Supporting the SAP Activate Methodology
As an SAP partner, LeanIX supports all steps of the SAP Activate methodology for S/4HANA transformation.
SAP Activate is a framework for iteratively implementing and improving SAP solutions. It is a six-phase process that can be aligned to any SAP product which consists of the following:
Discover: Ensuring transparency and setting responsibilities
“The Discover phase is where the customer realizes there is a need for a solution to satisfy their business pain point and starts looking out for the right SAP solution to map their requirements.”
Exploring As-Is architecture and identifying stakeholders is streamlined thanks to LeanIX’s scalable, shared inventory. Access to LeanIX is not limited by users, and those inside and outside of company networks can access the platform to participate in architectural reviews.
Prepare: Creating business cases
“A high-level project plan along with roles and responsibilities is finalized along with the project team, project governance procedure and escalation matrix and the project is ready to kick-off!”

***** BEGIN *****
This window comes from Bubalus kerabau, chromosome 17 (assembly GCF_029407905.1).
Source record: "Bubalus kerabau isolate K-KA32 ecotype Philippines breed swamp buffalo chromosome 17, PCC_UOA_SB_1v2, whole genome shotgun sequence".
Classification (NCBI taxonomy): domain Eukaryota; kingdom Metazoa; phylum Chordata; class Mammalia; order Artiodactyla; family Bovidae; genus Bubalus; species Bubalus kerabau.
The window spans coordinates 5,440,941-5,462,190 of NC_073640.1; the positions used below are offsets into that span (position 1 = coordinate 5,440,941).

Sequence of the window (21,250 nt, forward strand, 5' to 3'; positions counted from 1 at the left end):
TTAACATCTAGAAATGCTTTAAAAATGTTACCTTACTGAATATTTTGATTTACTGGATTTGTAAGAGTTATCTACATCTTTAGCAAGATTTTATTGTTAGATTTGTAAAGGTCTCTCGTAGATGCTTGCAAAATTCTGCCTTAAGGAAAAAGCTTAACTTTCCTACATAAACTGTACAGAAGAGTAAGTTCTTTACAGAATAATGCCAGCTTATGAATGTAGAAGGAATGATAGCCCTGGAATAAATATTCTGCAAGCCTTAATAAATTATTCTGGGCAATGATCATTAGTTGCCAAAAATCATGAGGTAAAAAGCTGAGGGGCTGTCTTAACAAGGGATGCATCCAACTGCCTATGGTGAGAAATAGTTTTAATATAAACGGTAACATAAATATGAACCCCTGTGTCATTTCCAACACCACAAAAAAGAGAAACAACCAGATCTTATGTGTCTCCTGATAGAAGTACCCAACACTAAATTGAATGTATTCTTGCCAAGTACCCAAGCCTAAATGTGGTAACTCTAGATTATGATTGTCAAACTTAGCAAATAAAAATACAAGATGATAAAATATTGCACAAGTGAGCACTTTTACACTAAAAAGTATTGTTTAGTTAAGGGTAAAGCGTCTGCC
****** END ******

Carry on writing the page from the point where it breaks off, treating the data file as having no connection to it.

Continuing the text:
On-demand and configurable landscape reports are available in LeanIX to map business capabilities to value drivers. Landscape reports show overviews of IT landscapes at specific points in time or within a given timeframe. They can be grouped by Business Capabilities, Processes, Consumed/Provided Interfaces, IT Components, and many other technical and functional requirements.
Explore: Identifying dependencies
“In this phase, customers and partners collaborate with each other for 1 outcome — to finalize the business process to be followed in the new SAP system. This is done by a series of ‘Fit-to-Standard Analysis’ sessions, where the SAP Best Practice business process flow is showcased to the Business Process Owner.”
LeanIX interface maps and data flow diagrams are collaborative ways for business and IT users to dissect their collection of applications, interfaces, and data exchange protocols. For added benefit, LeanIX connects with Lucidchart to map out application and business architecture, IT processes, and data flows without leaving their primary EA tool.